Home Lifestyle ‘People want a choice,’ says gin queen Nzeka Biyela

‘People want a choice,’ says gin queen Nzeka Biyela

She was never intending to become an entrepreneur, but here she is. Nzeka Biyela is co-founder of a new gin brand that's attracting attention, even in a time of alcohol sales bans and social distancing


Gin is the buzzword on Mzansi’s thirsty lips these days, maybe even more so now we can’t buy it legally because of the alcohol lockdown. But while the buzz drives the demand for this trendy drink, it also makes it really hard for individual distillers and brands to stand out for consumers.

But how do you stand out in a world full of terrified citizens? For “gin-preneur” Nzeka Biyela (32) the answer was to disrupt the norm and create MOOD Gin, a gin made to mix equally well with tonic, soda water or sparkling water.

Co-founder of MOOD Gin, Nzeka Biyela. Photo: Supplied

Inspired by the needs of the newly health-conscious consumer, Biyela and partners Matt Schaal and Rob Heyns founded MOOD Gin in 2020, aiming to create more options for gin-lovers who prefer to mix their spirits with lowcalorie and sugar-free mixers.

Disruptor in the making

She may be a disruptor in the alcohol industry today, but Biyela had never imagined she would call herself an entrepreneur.

Growing up she had a pretty normal childhood in eSikhaweni, a small town between Richards Bay and Empangeni in KwaZulu-Natal.

‘Sometimes things do not go according to plan and that is okay, you just need to know when and how you will move on.’

- Advertisement -

After matriculating from the Durban Girls High School in 2006, like many teens, Biyela was at a loss and did not know what career path to take.

“I ended up going to Stellenbosch University where I studied a BSc Agric in viticulture and oenology. It was just something different that piqued my interest,” she says.

Gin-preneur Nzeka Biyela. Photo: Supplied

However, she had a change of heart a year into the programme, admitting that she may have romanticised a career in wine making. “I am from KZN, there are no wine farms, this was a completely different idea, really,” she says.

The dream did not match the reality, and she later set her sights towards a degree in human resources, which she completed in 2010.

The feeling that something was missing lingered. In 2011 Biyela enrolled to the University of Cape Town (UCT) where she pursued a postgraduate diploma in entrepreneurship. Here she would meet Rob Heyns, MOOD gin co-founder.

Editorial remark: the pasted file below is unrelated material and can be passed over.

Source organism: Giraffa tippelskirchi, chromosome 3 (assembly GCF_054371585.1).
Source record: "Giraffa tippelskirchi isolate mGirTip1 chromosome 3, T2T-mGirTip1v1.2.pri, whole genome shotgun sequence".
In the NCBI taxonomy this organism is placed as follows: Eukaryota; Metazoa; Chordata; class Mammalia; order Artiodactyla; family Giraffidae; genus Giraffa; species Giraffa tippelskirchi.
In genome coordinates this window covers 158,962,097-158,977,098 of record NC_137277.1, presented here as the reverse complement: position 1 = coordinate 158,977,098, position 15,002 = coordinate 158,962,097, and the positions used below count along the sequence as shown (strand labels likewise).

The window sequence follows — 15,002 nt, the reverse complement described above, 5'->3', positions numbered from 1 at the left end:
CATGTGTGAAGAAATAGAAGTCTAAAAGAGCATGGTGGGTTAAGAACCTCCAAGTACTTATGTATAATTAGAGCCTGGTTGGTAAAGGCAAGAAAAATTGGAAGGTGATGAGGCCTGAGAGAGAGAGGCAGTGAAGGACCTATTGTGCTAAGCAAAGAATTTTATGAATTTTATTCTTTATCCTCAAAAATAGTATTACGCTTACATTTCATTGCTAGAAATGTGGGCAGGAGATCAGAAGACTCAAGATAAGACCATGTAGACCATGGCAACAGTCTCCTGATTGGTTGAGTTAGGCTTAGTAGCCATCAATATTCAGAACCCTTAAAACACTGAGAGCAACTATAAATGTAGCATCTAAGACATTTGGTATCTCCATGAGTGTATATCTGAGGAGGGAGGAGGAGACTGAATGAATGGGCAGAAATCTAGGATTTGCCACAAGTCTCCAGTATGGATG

“I think that’s where everything clicked for me, it was the best learning experience because you get to immediately apply what you learn in the classroom to the real world.”

Forging ironclad partnerships

After completing her diploma in 2012, Biyela and Heyns would put their studies into action founding the League of Beers (LoB).

LoB was an online store offering a range of craft beers, tasting notes and background on the breweries, delivered to the doors of monthly subscribers.

“At the time, craft beer was becoming a thing and becoming more and more popular. We started off with the business while working (other jobs) and treated it as a side hustle.”

Mood gin is available in three flavours. Photo: Facebook

In 2014, Heyns and Biyela sold the business to online retail company Yuppiechef.

Biyela took a two-year hiatus, returning as a founder of Sugarbird Gin, which raised a record-breaking R1 million in crowdfunding. Unfortunately, things did not work out for her with the Sugarbird project, due to “differences in opinion and management styles”, she says.

“Sometimes things do not go according to plan and that is okay, you just need to know when and how you will move on,” she says.

The MOODy way forward

Biyela and her two MOOD Gin founders describe the brand as their lockdown baby.

“It has been the most exhilarating and refreshing brand I’ve had the pleasure of working on and bringing to life. It does not conform to the norms; it is about disruption.”

Selling alcohol in a country in crisis has been challenging. “2020 was difficult for all entrepreneurs, more so in our industry. When there is complete ban on alcohol, which is essentially our bread and butter, how do we navigate that?

“We’ve had to almost pivot and see what it is that we can do during this time to ensure that we have steady revenue coming into the business,” says Biyela.

Her advice to other entrepreneurs is to remember that business deals are not always sealed with a handshake. It is important to engage in ironclad partnerships, she cautions.

“Do not overlook governance, working with people you can trust is a big thing, but over and above the trust, you need an ironclad agreement in place.

“Trust and happiness will be there in the beginning, but as you evolve on the business side things can change. The relationship can change and things may go south, you never know. Protect yourself from the very beginning with an ironclad agreement.”

Always remember, “Cash flow management is key. You must know your goals, what you are trying to achieve and use that as your true north,” she adds.

- Advertisement -
Noluthando Ngcakani
Noluthando Ngcakani
With roots in the Northern Cape, this Kimberley Diamond has had a passion for telling human interest stories since she could speak her first words. A foodie by heart, she began her journalistic career as an intern at the SABC where she discovered her love for telling agricultural, community and nature related stories. Not a stranger to a challenge Ngcakani will go above and beyond to tell your truth.


Must Read

Farmer torn between career and motherhood

Compromising mother hen in Bloemfontein writesI gave birth to a beautiful baby boy just four months ago. I am 35 and would like to...